As the owner of a nearly three-year-old Samsung Galaxy Note 3, I'll probably be purchasing a new smartphone sometime this year. At first blush, the upcoming Galaxy Note 7 seems like the obvious upgrade for Note fans like me, because it offers the same large display, pen support and Samsung-style interface that I'm used to, along with better performance, a sharper screen and water resistance.
However, I wouldn't touch the Note 7 with a 10-foot stylus, because it doesn't have the features I need today nor those I'll want in a year or two, when I'll still be using my next handset.
When I was on a two-year contract and was entitled to a subsidized phone every two years, I'd upgrade like clockwork, because it would cost me only $200 to get a top-of-the-line handset. However, with the end of contracts, consumers like me are now on the hook for the full $879 price of the Note 7. I can space those payments out over a 24- to 30-month period, but I'm still spending the money.
Here are seven reasons I won't buy a Galaxy Note 7.
1. No Compelling New Capabilities
Unlike in the early days of smartphones, most of today's new models don't offer me the ability to do anything I can't do with my three-year-old-unit. In past years, when I upgraded, I moved from 3G to 4G, from a small screen to a big screen or from short to long battery life.
The Galaxy Note 7 offers iteratively better performance, display quality and photography than my current phone, but the new device doesn't offer me any new use cases. The phone adds the ability to pin notes to the display when it's off, scan your iris to unlock, create GIFs from videos and zoom in to any part of the screen. However, if you think any of these are going to change your phone-using life, you're very easily impressed. Say, is that a coin behind your ear?
2. Extremely Expensive
As I mentioned above, the Galaxy Note 7 costs as much as $879, depending on which carrier you buy the phone from. If this were the only good premium phone in town, it might be worth that price, but in reality, you can get a serviceable device for under $200 and a really good one for under $400.
Both Google's flagship phone, the Nexus 6P, and the gorgeous OnePlus 3 each cost $399. Lenovo's groundbreaking Phab 2 Pro, which is the first device with 3D cameras, retails for only $499. And you can get by just fine with the $199 Huawei Honor 5X. For nearly $900, the Note 7 should be twice as good as any of those competitors, but it's not.
3. The Pen Isn't Mightier Than the Finger
When I bought my Note 3, I thought I'd use its stylus to write notes at meetings or respond to emails on a daily basis. In reality, I've used the pen only twice in all the years I've had it. I found that even a 5.7-inch screen is just too small of a canvas for serious scribbling. And poking at an on-screen keyboard is faster and more accurate than drawing all those letters and hoping the system can interpret my terrible handwriting.
4. No Expansion
Expansion options like Motorola's "Moto Mods" and LG's "Friends" allow you to do a lot more than extend your battery life. You can turn your phone into a projector, add rich speakers or improve the camera experience. Samsung will sell some first-party accessories such as a battery case and a keyboard cover, but these aren't part of the phone.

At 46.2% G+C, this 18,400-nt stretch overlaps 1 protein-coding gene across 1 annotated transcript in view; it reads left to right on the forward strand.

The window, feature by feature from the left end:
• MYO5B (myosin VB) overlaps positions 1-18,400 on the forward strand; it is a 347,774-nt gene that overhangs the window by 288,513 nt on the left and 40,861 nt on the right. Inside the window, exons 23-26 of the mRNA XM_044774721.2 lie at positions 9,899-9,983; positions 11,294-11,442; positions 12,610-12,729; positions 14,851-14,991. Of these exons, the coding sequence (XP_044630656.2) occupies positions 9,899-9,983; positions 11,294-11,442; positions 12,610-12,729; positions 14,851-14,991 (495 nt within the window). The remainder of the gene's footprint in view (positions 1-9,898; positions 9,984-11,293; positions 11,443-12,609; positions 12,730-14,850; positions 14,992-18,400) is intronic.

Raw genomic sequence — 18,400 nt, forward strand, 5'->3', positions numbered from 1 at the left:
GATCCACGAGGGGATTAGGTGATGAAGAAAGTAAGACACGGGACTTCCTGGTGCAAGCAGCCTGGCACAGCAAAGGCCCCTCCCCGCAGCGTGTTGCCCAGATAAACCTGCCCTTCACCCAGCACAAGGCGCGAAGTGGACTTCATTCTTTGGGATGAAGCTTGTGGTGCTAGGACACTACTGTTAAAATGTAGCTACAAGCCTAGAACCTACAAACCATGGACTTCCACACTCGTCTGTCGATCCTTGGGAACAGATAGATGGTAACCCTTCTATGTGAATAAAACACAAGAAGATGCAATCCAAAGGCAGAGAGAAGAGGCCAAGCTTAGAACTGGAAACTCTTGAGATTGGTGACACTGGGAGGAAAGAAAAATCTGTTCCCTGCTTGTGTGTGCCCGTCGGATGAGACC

Since I'm going to hold on to my next phone for at least 30 months, I want to be sure I can increase its functionality over time.
5. Stuck with Marshmallow
Google is rolling out Android 7 "Nougat" this fall and, with the new OS, a whole slew of new features such as multiwindow mode, enhanced notifications and improved power management. The Note 7 will launch with Android 6 "Marshmallow," and eventually get an update to the new OS. Good luck with that. I'm not going to buy a phone until I get one with Android 7 on board out of the box.
Unfortunately, we know that most Android phones take months to get an OS update. Amongst phone manufacturers, most of whom are terrible at this, Samsung is one of the worst. Computerworld recently graded all the Android makers on their update speed, and Samsung got an F, because the company took 152 days to update the Galaxy Note 5 to Marshmallow and 158 days to update the Galaxy S6.
6. Have to Tango Elsewhere
Google's Project Tango is the next big thing in phone technology, using 3D cameras to map your environment for immersive augmented reality and measuring real-world objects. If you think the AR in Pokemon Go is cool, just wait until your phone can make that Jigglypuff across the room look like it's really climbing up the dresser.
In order to run Tango-enabled apps, you need a phone with a set of 3D cameras, and the only handset with that capability right now is Lenovo's $499 Phab 2 Pro. There aren't a ton of Tango apps right now, but in a year or two, all the new phones will take advantage of this technology while your old Galaxy Note 7 is left out in the cold.
7. No Shatterproof Screen
The Galaxy Note 7 is water-resistant, which would be nice if I wanted to take my phone swimming. However, it's more likely that I would drop the phone onto a hard surface than into a pool of liquid. Motorola has a technology called ShatterShield on its Moto Z Force that protects the screen from cracks, even under serious abuse.
This technology first appeared on the Droid Turbo 2, which we dropped from 5 feet onto concrete, wood and tile, without it getting a scratch. Having this level of durability should be table stakes for a flagship phone in 2016, but unfortunately only Motorola has thus far stepped up to the table.